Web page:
Mark Greatrex, Wirral Community Health and Care NHS Foundation Trust’s interim chief executive, writes for the Globe.
Last week saw our children and young people return to their classrooms after a second round of home schooling and what a big milestone and welcome change it was.
The pandemic and lockdown have affected us all in many ways, but the younger generation in particular have felt an enormous impact over the last 12 months with schools, colleges and universities closing their doors to the majority to help stop the spread of Covid-19.
These places are more than just somewhere to go each day to learn – they’re hubs of social interaction, something which our children and young people have missed lately.
Parents, carers and teaching staff have been doing an amazing job to support children and young people during lockdown with virtual home schooling and providing safe spaces in the classroom for pupils of keyworkers and I want to say a big thank you to you all.
Embracing the virtual home-schooling and ways of working that we have become accustomed to, Wirral’s first NHS Cadet Programme launched late last year, with the team delivering the programme at The Hive ensuring that 70 young residents across Wirral continued to access this exciting programme remotely during lockdown.
The NHS Cadet Programme, which began in October 2020, is a 12-month course designed to engage with young people who wouldn’t normally get the opportunity to work or volunteer within the NHS.
In Wirral the programme is delivered as a joint initiative between our Trust, St John Ambulance and The Hive.
We’re the first Community Trust in the country to be involved in this innovative pilot programme.
It provides 14 to 16-year-olds with courses to develop their leadership skills, and in normal circumstances, first aid training and volunteering opportunities in the NHS – including vital hands-on work experience in NHS settings.
The dedicated and passionate team at The Hive have continued the programme throughout lockdown which, at a time when traditional education and socialising weren’t happening – perhaps two of the biggest elements of a young person’s life – has been an invaluable resource for the cadets.
Over the last 15 weeks of the programme, the team has delivered a staggering 45 sessions, with a total of 835 cadets participating.
The cadets have engaged in sessions on transferable skills such as communication and teamwork, as well as sessions on mental health and wellbeing and infection prevention control – paramount lessons in these challenging times.
During lockdown, cadets have received wellbeing packs, including mindfulness colouring books and self-care items.
Delivering these much needed resources has also been an opportunity for the team to check-in with the young people to get a sense of how they are coping and together with the social media group set up by the cadets themselves, it has given them a sense of belonging and community in what could have been a lonely or isolating period.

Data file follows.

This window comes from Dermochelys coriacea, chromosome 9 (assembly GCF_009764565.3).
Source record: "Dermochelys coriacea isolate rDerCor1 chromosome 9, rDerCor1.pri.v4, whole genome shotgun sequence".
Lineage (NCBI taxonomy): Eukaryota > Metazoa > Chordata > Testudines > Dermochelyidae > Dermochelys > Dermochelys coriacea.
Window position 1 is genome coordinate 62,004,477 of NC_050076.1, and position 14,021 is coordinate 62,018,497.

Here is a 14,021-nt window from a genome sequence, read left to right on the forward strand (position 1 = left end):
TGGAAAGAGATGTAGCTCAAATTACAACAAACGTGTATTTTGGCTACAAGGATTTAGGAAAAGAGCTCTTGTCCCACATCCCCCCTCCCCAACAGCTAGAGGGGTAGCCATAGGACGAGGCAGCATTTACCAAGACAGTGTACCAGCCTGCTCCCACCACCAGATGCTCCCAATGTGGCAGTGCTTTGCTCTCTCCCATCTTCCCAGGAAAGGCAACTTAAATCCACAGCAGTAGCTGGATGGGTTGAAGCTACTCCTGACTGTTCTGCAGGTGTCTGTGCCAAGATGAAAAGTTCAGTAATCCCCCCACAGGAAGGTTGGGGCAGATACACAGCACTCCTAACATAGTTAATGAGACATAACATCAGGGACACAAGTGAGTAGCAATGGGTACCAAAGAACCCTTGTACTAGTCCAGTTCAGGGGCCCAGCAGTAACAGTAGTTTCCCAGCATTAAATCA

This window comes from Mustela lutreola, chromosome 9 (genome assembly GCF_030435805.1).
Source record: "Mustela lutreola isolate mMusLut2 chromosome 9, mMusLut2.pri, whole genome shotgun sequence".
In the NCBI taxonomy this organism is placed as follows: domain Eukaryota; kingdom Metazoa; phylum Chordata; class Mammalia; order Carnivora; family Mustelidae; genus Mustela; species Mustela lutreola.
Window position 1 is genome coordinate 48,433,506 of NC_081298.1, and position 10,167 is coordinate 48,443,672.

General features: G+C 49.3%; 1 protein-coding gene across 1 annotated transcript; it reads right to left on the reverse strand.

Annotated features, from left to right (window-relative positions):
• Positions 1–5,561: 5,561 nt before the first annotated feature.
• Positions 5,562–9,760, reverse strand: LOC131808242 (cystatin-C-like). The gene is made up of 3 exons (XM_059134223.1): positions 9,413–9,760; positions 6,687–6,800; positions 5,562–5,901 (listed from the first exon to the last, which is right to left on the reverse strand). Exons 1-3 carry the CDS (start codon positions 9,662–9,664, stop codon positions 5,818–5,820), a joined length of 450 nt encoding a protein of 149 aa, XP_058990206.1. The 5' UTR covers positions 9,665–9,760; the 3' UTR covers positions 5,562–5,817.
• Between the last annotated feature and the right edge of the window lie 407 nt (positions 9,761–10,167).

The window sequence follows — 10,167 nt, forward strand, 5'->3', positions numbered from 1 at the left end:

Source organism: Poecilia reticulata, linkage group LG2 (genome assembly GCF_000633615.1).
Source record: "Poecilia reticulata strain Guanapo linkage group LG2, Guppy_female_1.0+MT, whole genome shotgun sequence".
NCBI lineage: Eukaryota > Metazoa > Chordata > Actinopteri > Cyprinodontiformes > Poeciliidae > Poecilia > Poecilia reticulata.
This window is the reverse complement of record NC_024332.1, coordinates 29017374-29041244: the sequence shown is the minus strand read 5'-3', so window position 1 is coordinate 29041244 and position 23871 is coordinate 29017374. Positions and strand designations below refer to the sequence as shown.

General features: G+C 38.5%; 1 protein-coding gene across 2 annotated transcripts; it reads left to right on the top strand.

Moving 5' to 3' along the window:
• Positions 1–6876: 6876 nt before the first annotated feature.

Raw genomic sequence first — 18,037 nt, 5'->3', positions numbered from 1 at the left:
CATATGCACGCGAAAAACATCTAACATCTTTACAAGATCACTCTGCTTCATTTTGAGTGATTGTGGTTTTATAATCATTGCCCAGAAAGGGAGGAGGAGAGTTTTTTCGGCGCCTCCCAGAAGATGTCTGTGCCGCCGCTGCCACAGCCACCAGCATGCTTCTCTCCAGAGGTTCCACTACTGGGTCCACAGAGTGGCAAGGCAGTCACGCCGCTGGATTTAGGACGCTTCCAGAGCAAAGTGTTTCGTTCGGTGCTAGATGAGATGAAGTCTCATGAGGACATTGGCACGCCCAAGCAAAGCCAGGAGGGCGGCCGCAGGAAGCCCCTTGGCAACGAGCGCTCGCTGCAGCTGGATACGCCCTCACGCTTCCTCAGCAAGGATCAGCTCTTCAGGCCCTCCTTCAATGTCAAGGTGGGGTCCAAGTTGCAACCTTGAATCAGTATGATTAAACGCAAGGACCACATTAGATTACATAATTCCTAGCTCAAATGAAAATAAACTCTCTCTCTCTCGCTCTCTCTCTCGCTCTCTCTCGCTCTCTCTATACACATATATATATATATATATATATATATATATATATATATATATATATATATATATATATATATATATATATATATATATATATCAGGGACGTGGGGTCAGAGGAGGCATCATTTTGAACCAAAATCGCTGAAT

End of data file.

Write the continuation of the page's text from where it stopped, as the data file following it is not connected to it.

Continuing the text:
While the virtual programme has been a lifeline in recent times, the cadets and the Hive team look forward to being able to meet in person once again to run face-to-face courses and continue meeting new friends and building relationships.
The team is also looking ahead to a voyage with The Tall Ships Youth Trust for up to 30 of the cadets to sail from Liverpool to Portsmouth in June this year.
The cadets are fundraising for this amazing opportunity – keep an eye out on social media for more details @TheHiveYZ and @wchc_nhs Experiencing new opportunities like this, to grow and develop is what being an NHS Cadet is all about.
Of course, what makes the NHS so remarkable is its people, and as part of that family the cadets are given experiences to shape their future.
To work alongside our partners at The Hive and St John Ambulance to deliver Wirral’s first NHS Cadet Programme is something that I and all of my colleagues here at the Trust are truly proud of.
Volunteering and working in the NHS is about learning new skills and having new experiences – so this programme helps the cadets develop tools they can use in the next steps of their journey. Being an NHS Cadet is a chance to make something theirs – all while making a difference to other people’s lives, which is what the NHS is all about.”
I’d like to round up my column with a quote from one of our partners about this wonderful project.
Stuart Barnes, chief executive at The Hive Youth Zone said: “This is a fantastic opportunity for young people, and we are proud to be working in partnership with organisations from across Wirral which have, together, enabled this project to reach those who will benefit most.
“Raising aspirations and changing lives is at the heart of Youth Work at The Hive, and this programme does just that, giving young people a real chance to experience work with the NHS in an unprecedented way.”